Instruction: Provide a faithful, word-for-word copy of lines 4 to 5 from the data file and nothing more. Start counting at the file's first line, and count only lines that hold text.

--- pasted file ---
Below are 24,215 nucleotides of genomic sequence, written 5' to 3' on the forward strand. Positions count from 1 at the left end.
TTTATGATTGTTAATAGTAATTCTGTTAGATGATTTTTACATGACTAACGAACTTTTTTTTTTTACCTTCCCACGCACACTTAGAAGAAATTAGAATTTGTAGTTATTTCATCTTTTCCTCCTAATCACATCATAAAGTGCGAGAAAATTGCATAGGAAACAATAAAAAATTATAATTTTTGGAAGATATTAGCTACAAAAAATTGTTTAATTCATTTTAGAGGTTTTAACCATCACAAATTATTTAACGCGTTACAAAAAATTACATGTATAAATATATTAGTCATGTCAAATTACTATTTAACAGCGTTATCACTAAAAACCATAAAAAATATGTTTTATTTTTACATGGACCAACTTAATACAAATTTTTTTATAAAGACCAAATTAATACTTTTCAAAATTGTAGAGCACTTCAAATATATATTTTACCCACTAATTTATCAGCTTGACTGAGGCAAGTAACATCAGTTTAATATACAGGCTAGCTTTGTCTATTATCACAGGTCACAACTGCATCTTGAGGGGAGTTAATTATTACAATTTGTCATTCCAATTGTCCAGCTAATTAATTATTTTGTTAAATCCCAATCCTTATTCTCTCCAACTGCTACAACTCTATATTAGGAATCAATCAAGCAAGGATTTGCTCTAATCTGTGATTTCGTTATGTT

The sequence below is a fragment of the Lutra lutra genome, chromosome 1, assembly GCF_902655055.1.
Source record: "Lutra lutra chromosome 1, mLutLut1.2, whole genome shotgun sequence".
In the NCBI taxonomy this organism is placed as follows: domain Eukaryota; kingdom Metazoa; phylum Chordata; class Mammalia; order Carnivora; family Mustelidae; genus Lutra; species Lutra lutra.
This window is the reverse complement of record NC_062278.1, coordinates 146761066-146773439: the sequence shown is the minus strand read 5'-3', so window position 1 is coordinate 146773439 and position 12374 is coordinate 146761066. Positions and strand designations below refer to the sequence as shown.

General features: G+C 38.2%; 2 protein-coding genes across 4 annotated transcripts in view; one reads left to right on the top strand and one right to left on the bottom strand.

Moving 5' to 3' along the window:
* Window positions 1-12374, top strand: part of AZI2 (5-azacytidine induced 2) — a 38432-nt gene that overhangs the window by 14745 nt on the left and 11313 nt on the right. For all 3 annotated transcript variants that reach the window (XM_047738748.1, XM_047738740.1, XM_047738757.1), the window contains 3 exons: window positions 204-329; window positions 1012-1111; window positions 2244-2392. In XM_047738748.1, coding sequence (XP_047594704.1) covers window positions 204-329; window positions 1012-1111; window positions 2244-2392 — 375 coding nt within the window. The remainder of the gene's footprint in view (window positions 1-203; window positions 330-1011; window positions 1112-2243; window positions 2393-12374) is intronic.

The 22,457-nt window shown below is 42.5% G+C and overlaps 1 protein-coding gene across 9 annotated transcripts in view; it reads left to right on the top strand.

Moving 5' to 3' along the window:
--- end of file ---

Source record: "Lutra lutra chromosome 1, mLutLut1.2, whole genome shotgun sequence".
In the NCBI taxonomy this organism is placed as follows: domain Eukaryota; kingdom Metazoa; phylum Chordata; class Mammalia; order Carnivora; family Mustelidae; genus Lutra; species Lutra lutra.